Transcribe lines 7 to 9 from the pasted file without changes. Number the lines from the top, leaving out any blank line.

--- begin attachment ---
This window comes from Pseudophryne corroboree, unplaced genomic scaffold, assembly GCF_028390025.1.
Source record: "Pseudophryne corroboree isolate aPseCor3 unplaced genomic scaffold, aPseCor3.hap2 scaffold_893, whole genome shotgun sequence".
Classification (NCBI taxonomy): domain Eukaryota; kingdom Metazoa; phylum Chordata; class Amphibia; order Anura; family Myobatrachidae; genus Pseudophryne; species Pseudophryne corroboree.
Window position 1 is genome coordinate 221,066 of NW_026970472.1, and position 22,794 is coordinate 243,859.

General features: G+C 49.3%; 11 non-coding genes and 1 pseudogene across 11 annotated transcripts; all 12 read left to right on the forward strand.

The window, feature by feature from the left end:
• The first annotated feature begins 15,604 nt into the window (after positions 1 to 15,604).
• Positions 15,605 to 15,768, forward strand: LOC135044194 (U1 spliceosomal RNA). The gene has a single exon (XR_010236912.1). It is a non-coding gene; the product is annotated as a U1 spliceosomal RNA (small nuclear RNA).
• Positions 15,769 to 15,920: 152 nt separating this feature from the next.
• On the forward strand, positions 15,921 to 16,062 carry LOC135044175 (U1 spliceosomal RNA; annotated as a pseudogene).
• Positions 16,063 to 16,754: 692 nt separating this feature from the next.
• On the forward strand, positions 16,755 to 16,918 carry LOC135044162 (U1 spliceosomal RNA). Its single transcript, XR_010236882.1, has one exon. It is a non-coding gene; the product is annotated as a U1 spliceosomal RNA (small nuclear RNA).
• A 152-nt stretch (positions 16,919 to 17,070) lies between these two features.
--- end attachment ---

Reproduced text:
• The first annotated feature begins 15,604 nt into the window (after positions 1 to 15,604).
• Positions 15,605 to 15,768, forward strand: LOC135044194 (U1 spliceosomal RNA). The gene has a single exon (XR_010236912.1). It is a non-coding gene; the product is annotated as a U1 spliceosomal RNA (small nuclear RNA).
• Positions 15,769 to 15,920: 152 nt separating this feature from the next.